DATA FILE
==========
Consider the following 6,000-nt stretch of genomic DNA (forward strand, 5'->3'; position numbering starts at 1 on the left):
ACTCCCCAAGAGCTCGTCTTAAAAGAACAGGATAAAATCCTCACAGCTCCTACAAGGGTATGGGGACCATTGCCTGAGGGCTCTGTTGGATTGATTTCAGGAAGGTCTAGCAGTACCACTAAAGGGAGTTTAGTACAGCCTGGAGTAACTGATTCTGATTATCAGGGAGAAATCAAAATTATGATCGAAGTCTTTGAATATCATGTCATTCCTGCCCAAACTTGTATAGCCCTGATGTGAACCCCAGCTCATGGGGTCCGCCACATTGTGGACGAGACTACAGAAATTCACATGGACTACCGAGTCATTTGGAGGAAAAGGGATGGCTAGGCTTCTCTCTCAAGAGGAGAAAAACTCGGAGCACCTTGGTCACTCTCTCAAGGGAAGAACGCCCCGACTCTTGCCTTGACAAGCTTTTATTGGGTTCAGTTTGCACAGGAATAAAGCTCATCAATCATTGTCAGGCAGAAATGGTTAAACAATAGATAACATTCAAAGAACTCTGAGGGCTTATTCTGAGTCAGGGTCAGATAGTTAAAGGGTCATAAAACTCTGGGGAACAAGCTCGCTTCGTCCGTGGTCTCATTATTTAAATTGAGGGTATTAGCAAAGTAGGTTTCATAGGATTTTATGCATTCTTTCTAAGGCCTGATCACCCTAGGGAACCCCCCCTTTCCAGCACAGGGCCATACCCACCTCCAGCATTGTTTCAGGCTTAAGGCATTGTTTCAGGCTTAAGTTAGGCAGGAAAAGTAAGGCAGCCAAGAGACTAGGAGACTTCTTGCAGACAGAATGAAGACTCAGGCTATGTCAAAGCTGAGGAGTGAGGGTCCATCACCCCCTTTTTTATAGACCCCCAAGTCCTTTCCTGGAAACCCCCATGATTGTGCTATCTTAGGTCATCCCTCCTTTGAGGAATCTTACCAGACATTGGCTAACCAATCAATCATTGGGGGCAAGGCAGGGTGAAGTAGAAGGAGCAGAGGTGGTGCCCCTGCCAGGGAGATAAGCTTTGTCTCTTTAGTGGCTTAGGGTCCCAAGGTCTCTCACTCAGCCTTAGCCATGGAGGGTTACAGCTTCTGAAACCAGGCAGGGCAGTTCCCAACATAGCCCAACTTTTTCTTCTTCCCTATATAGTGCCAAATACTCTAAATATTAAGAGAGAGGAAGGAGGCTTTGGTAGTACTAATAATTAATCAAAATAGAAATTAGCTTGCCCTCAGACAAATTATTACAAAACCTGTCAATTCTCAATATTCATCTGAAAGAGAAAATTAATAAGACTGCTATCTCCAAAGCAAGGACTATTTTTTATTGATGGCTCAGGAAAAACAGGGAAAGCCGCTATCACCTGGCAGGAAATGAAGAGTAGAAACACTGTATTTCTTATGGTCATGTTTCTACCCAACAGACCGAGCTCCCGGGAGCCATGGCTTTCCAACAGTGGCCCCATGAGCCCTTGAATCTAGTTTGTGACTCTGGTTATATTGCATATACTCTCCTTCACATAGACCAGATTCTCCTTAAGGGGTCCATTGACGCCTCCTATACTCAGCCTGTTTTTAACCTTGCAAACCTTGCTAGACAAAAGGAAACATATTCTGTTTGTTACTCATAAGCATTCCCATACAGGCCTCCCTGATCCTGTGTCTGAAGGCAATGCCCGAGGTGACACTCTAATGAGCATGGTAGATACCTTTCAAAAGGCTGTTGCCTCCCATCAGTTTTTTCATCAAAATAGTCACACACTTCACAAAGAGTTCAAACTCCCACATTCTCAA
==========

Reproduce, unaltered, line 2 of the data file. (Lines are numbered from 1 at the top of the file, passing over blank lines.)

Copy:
ACTCCCCAAGAGCTCGTCTTAAAAGAACAGGATAAAATCCTCACAGCTCCTACAAGGGTATGGGGACCATTGCCTGAGGGCTCTGTTGGATTGATTTCAGGAAGGTCTAGCAGTACCACTAAAGGGAGTTTAGTACAGCCTGGAGTAACTGATTCTGATTATCAGGGAGAAATCAAAATTATGATCGAAGTCTTTGAATATCATGTCATTCCTGCCCAAACTTGTATAGCCCTGATGTGAACCCCAGCTCATGGGGTCCGCCACATTGTGGACGAGACTACAGAAATTCACATGGACTACCGAGTCATTTGGAGGAAAAGGGATGGCTAGGCTTCTCTCTCAAGAGGAGAAAAACTCGGAGCACCTTGGTCACTCTCTCAAGGGAAGAACGCCCCGACTCTTGCCTTGACAAGCTTTTATTGGGTTCAGTTTGCACAGGAATAAAGCTCATCAATCATTGTCAGGCAGAAATGGTTAAACAATAGATAACATTCAAAGAACTCTGAGGGCTTATTCTGAGTCAGGGTCAGATAGTTAAAGGGTCATAAAACTCTGGGGAACAAGCTCGCTTCGTCCGTGGTCTCATTATTTAAATTGAGGGTATTAGCAAAGTAGGTTTCATAGGATTTTATGCATTCTTTCTAAGGCCTGATCACCCTAGGGAACCCCCCCTTTCCAGCACAGGGCCATACCCACCTCCAGCATTGTTTCAGGCTTAAGGCATTGTTTCAGGCTTAAGTTAGGCAGGAAAAGTAAGGCAGCCAAGAGACTAGGAGACTTCTTGCAGACAGAATGAAGACTCAGGCTATGTCAAAGCTGAGGAGTGAGGGTCCATCACCCCCTTTTTTATAGACCCCCAAGTCCTTTCCTGGAAACCCCCATGATTGTGCTATCTTAGGTCATCCCTCCTTTGAGGAATCTTACCAGACATTGGCTAACCAATCAATCATTGGGGGCAAGGCAGGGTGAAGTAGAAGGAGCAGAGGTGGTGCCCCTGCCAGGGAGATAAGCTTTGTCTCTTTAGTGGCTTAGGGTCCCAAGGTCTCTCACTCAGCCTTAGCCATGGAGGGTTACAGCTTCTGAAACCAGGCAGGGCAGTTCCCAACATAGCCCAACTTTTTCTTCTTCCCTATATAGTGCCAAATACTCTAAATATTAAGAGAGAGGAAGGAGGCTTTGGTAGTACTAATAATTAATCAAAATAGAAATTAGCTTGCCCTCAGACAAATTATTACAAAACCTGTCAATTCTCAATATTCATCTGAAAGAGAAAATTAATAAGACTGCTATCTCCAAAGCAAGGACTATTTTTTATTGATGGCTCAGGAAAAACAGGGAAAGCCGCTATCACCTGGCAGGAAATGAAGAGTAGAAACACTGTATTTCTTATGGTCATGTTTCTACCCAACAGACCGAGCTCCCGGGAGCCATGGCTTTCCAACAGTGGCCCCATGAGCCCTTGAATCTAGTTTGTGACTCTGGTTATATTGCATATACTCTCCTTCACATAGACCAGATTCTCCTTAAGGGGTCCATTGACGCCTCCTATACTCAGCCTGTTTTTAACCTTGCAAACCTTGCTAGACAAAAGGAAACATATTCTGTTTGTTACTCATAAGCATTCCCATACAGGCCTCCCTGATCCTGTGTCTGAAGGCAATGCCCGAGGTGACACTCTAATGAGCATGGTAGATACCTTTCAAAAGGCTGTTGCCTCCCATCAGTTTTTTCATCAAAATAGTCACACACTTCACAAAGAGTTCAAACTCCCACATTCTCAA